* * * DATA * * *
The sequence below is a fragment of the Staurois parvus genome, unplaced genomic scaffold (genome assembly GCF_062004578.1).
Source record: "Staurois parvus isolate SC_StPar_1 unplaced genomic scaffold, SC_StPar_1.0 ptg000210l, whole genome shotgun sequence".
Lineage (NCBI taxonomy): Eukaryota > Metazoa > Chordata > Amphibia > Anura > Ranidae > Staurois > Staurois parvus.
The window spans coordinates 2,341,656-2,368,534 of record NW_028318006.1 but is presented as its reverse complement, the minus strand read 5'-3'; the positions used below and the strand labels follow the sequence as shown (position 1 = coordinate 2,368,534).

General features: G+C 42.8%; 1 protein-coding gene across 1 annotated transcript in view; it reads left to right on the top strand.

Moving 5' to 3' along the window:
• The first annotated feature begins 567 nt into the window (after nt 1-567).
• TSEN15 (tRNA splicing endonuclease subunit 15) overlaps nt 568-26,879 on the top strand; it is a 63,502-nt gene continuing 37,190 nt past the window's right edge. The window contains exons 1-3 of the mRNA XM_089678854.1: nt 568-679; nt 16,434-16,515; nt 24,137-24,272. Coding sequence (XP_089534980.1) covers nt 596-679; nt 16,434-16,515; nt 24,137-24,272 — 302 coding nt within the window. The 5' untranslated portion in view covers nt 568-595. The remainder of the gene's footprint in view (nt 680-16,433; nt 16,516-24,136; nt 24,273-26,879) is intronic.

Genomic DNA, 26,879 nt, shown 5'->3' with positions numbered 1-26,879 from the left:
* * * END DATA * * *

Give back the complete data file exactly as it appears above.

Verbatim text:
The sequence below is a fragment of the Staurois parvus genome, unplaced genomic scaffold (genome assembly GCF_062004578.1).
Source record: "Staurois parvus isolate SC_StPar_1 unplaced genomic scaffold, SC_StPar_1.0 ptg000210l, whole genome shotgun sequence".
Lineage (NCBI taxonomy): Eukaryota > Metazoa > Chordata > Amphibia > Anura > Ranidae > Staurois > Staurois parvus.
The window spans coordinates 2,341,656-2,368,534 of record NW_028318006.1 but is presented as its reverse complement, the minus strand read 5'-3'; the positions used below and the strand labels follow the sequence as shown (position 1 = coordinate 2,368,534).

General features: G+C 42.8%; 1 protein-coding gene across 1 annotated transcript in view; it reads left to right on the top strand.

Moving 5' to 3' along the window:
• The first annotated feature begins 567 nt into the window (after nt 1-567).
• TSEN15 (tRNA splicing endonuclease subunit 15) overlaps nt 568-26,879 on the top strand; it is a 63,502-nt gene continuing 37,190 nt past the window's right edge. The window contains exons 1-3 of the mRNA XM_089678854.1: nt 568-679; nt 16,434-16,515; nt 24,137-24,272. Coding sequence (XP_089534980.1) covers nt 596-679; nt 16,434-16,515; nt 24,137-24,272 — 302 coding nt within the window. The 5' untranslated portion in view covers nt 568-595. The remainder of the gene's footprint in view (nt 680-16,433; nt 16,516-24,136; nt 24,273-26,879) is intronic.

Genomic DNA, 26,879 nt, shown 5'->3' with positions numbered 1-26,879 from the left: